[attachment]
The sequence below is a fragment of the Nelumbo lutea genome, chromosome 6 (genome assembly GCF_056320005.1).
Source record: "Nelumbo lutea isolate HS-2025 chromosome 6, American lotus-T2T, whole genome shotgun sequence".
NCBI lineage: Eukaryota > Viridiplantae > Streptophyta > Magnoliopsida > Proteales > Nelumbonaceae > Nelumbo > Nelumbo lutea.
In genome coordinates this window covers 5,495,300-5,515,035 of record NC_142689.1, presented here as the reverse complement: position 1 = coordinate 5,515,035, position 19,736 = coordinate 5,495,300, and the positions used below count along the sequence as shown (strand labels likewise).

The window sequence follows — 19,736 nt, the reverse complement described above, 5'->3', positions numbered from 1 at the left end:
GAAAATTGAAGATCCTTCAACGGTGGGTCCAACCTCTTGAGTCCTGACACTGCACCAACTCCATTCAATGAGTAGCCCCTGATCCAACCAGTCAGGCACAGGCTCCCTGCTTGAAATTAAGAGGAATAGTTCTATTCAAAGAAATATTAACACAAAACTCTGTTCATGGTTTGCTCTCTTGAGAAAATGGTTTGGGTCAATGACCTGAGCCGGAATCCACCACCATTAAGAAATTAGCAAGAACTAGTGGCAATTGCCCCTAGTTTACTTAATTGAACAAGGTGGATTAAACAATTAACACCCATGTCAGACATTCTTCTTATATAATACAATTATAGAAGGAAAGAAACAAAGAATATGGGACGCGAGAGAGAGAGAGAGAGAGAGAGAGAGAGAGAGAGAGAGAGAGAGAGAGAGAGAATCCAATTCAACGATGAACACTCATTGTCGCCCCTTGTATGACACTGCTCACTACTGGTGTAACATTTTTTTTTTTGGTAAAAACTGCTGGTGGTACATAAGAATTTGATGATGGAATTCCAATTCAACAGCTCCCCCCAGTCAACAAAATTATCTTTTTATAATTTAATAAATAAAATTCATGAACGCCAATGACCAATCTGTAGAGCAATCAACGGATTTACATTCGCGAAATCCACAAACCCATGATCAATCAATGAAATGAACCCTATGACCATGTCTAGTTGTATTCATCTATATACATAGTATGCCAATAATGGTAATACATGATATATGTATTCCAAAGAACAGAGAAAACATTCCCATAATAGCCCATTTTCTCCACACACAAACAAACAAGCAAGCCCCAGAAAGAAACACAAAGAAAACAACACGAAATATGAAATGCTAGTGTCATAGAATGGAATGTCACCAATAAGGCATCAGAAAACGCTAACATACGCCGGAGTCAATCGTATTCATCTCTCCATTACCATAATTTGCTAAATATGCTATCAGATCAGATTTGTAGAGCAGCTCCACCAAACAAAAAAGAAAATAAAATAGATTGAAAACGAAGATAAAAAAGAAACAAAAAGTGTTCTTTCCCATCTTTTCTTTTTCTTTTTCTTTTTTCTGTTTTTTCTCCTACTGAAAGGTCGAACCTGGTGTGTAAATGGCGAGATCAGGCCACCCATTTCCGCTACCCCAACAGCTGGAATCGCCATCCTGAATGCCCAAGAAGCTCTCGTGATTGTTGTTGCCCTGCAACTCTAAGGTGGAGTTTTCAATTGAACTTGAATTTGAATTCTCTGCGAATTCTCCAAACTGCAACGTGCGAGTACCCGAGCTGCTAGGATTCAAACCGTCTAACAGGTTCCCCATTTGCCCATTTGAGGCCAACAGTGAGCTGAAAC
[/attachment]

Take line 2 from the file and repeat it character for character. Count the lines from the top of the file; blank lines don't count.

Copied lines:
Source record: "Nelumbo lutea isolate HS-2025 chromosome 6, American lotus-T2T, whole genome shotgun sequence".